Black History Month has been celebrated every February since 1976.
At Lehigh, the Office of Multicultural Affairs has decided to approach Black History Month differently this year. Their intention is to shift the focus of Black history to Black trauma and excellence instead.
Clara Buie, associate director of the Office of Multicultural Affairs, said they took the stance of shifting from Black History Month to Black Excellence Month because the term excellence itself is important.
She said the Office of Multicultural Affairs’ shift from Black History Month to Black Excellence Month gives not only Black students, but all students with marginalized identities the opportunity to empower themselves by preventing the use of deficit language as it relates to their identity.
“We felt that it was more important that we talked about Black self-sufficiency and Black creativity,” said Chad Williams, director of the Office of Multicultural Affairs. “There are enough stories about Black trauma and pain, so we wanted to take a different approach.”
The Office of Multicultural Affairs has held, and will continue to hold, conversations about race during their weekly Virtual Community M-Room, every Thursday at 12 p.m.
Buie said students, faculty, staff and community members have joined in for those conversations. The first talk was about the word minority.
Buie said embracing the term minority makes her feel empowered, but she does not want to continue to use the word because she considers herself part of the global majority.
“We are not looking for everybody to embrace that term, but what we’re doing is trying to give options to folks and open the eyes of people that view BIPOC as a very small number, when we are in fact a much larger group on a global scale,” Buie said.
Williams said Black History Month should be celebrated every month, not just during February.
“I don’t fall into the camp that says, ‘Let’s put a special emphasis on this February and not all Februaries,’ because if we are going to be honest about the contributions of Black folks, we need to understand that every single month is Black History Month,” he said.
Nande Trant, ‘22, co-president of Lehigh’s Black Student Union, said she doesn’t think the month is more important for them, but she feels other non-Black people are more aware.
“It’s because the whole world woke up and is acknowledging the injustices that have been happening to Black people for so long,” said Savanna James, ‘21, co-president of the Black Student Union. “Do I think that it is being treated as if it is more important? No.”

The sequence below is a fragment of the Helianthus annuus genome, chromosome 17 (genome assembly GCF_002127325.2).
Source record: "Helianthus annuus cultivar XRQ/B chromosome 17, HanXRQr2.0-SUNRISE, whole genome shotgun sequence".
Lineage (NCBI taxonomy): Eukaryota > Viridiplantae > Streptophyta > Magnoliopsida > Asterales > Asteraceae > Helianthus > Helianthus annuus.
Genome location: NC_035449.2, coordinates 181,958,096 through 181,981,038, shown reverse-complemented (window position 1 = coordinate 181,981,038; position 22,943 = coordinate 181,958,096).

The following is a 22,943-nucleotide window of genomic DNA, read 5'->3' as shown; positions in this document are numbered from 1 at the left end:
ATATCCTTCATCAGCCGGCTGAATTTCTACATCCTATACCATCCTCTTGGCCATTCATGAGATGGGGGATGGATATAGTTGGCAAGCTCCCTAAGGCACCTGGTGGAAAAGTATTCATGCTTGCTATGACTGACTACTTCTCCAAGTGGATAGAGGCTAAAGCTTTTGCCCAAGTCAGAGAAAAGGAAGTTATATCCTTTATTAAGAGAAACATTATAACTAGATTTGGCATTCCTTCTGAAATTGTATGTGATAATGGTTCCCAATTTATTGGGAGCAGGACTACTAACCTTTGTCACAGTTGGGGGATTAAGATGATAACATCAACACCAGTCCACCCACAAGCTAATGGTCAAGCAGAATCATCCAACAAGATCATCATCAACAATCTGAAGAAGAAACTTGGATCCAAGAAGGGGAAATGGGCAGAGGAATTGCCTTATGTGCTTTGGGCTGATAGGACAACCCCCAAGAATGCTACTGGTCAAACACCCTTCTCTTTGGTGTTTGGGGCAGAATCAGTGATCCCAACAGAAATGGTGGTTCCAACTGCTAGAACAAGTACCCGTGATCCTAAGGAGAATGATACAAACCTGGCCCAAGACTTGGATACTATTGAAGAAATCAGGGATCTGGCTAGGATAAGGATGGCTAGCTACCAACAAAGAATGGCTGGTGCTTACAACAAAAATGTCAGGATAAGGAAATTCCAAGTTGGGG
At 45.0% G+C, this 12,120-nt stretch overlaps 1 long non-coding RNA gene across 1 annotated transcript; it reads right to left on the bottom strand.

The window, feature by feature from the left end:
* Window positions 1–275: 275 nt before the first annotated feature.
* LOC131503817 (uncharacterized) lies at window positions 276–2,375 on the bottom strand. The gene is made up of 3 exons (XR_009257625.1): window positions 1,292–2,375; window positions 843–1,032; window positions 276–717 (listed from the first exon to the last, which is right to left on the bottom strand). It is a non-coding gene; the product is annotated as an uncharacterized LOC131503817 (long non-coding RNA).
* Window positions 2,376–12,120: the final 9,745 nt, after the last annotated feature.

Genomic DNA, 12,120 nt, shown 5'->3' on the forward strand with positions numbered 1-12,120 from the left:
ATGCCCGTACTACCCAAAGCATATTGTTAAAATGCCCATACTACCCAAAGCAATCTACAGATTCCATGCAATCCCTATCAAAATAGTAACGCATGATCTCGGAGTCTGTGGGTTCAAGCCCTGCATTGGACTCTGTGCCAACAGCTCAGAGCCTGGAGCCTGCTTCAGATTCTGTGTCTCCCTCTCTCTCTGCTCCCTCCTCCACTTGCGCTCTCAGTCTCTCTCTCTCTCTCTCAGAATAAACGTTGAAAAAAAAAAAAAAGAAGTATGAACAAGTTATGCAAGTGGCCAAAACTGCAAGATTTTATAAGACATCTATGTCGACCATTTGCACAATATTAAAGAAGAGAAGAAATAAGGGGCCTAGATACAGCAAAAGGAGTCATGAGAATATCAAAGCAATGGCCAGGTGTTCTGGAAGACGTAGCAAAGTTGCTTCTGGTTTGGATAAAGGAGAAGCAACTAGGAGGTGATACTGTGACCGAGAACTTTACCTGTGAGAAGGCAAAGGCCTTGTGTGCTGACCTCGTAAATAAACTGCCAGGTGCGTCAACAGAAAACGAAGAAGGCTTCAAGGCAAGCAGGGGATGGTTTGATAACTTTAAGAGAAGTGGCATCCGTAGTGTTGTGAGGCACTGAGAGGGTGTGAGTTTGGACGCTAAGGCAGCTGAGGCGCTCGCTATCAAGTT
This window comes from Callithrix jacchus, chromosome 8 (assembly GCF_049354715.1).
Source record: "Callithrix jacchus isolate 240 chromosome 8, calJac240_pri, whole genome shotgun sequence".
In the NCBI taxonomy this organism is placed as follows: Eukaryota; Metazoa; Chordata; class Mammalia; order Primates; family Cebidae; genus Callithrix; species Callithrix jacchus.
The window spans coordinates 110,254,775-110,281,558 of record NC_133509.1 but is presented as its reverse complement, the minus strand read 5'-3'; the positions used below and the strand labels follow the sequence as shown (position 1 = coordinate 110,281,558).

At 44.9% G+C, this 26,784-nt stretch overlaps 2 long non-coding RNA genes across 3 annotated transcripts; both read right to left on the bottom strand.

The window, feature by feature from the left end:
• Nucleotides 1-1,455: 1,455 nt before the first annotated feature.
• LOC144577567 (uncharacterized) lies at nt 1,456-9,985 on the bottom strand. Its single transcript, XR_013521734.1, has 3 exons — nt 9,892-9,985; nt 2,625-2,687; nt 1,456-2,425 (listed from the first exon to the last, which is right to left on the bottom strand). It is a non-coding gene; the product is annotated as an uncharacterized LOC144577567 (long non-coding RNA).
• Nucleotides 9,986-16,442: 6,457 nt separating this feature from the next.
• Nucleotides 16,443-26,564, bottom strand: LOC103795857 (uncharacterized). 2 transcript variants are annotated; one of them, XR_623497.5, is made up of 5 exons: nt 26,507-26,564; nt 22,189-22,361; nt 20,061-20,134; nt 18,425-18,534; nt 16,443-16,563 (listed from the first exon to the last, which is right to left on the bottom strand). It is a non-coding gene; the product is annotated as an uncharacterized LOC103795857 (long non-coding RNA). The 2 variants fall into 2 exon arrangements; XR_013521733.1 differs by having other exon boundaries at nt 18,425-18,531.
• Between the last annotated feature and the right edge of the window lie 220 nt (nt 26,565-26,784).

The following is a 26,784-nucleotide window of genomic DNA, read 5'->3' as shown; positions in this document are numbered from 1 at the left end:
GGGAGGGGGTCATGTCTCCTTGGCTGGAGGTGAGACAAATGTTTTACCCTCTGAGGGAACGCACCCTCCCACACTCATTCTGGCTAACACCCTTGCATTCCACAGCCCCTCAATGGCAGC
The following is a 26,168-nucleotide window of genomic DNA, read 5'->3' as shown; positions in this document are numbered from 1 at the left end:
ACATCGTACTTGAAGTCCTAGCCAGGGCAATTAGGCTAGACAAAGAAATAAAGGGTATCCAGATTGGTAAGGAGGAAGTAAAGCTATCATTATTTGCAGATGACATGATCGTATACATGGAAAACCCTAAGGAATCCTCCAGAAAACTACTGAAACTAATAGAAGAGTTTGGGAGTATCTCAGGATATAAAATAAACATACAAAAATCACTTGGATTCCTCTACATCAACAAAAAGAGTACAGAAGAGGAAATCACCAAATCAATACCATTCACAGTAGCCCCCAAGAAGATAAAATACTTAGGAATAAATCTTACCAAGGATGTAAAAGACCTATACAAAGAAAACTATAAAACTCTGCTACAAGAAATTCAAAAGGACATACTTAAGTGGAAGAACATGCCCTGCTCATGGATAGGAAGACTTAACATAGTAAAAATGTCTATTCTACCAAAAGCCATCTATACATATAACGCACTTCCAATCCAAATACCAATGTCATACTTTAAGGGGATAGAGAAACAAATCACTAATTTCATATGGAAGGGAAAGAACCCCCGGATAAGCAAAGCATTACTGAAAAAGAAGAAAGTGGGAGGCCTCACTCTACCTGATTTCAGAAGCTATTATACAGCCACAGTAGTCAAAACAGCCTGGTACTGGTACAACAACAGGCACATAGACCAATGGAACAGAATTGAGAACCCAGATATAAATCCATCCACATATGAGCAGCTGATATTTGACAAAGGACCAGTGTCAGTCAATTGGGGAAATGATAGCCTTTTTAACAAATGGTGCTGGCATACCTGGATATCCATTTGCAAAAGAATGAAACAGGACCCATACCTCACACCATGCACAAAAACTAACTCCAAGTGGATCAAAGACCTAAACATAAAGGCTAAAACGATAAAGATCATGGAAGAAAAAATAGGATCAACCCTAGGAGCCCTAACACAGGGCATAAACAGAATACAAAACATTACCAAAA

Williams doesn’t think Black people should be so obsessed with white people’s receptions of Black Excellence Month since they are making their own decisions on when and how they celebrate.
Buie said the heightened awareness and receptiveness of Black History Month among non-Black people is not the reason for the shift to Black Excellence Month.
Williams said the Office of Multicultural Affairs is on a mission to collect stories of Black excellence at Lehigh.
“When we think about Black excellence, we go far out and bring up incredible names and people who have made amazing contributions, not realizing that we have the same incredible people who are or have been a part of our institution,” he said.
Trant and James said they are working on plans for a brunch giveaway in honor of the Black Panther Party.
Trant said they want to bring awareness and acknowledge the organization because most people don’t know about it. Trant said the Black Panther Party was helpful to the Black community when the government wasn’t.
Trant said she is concerned about the university’s negligence in the acknowledgement of Black History Month.
“The only celebration happening is from the Office of Multicultural Affairs and cultural organizations,” she said. “I would like to see the higher ups of the university’s administration actually put out more effective programming.”
Buie said she understands that students have busy schedules, so if the events being held do not fit their schedules, they should let OMA know so the right moments can be found.
“We need everyone to be a part of these conversations to understand each other and our differing perspectives so that we can uplift our community,” she said.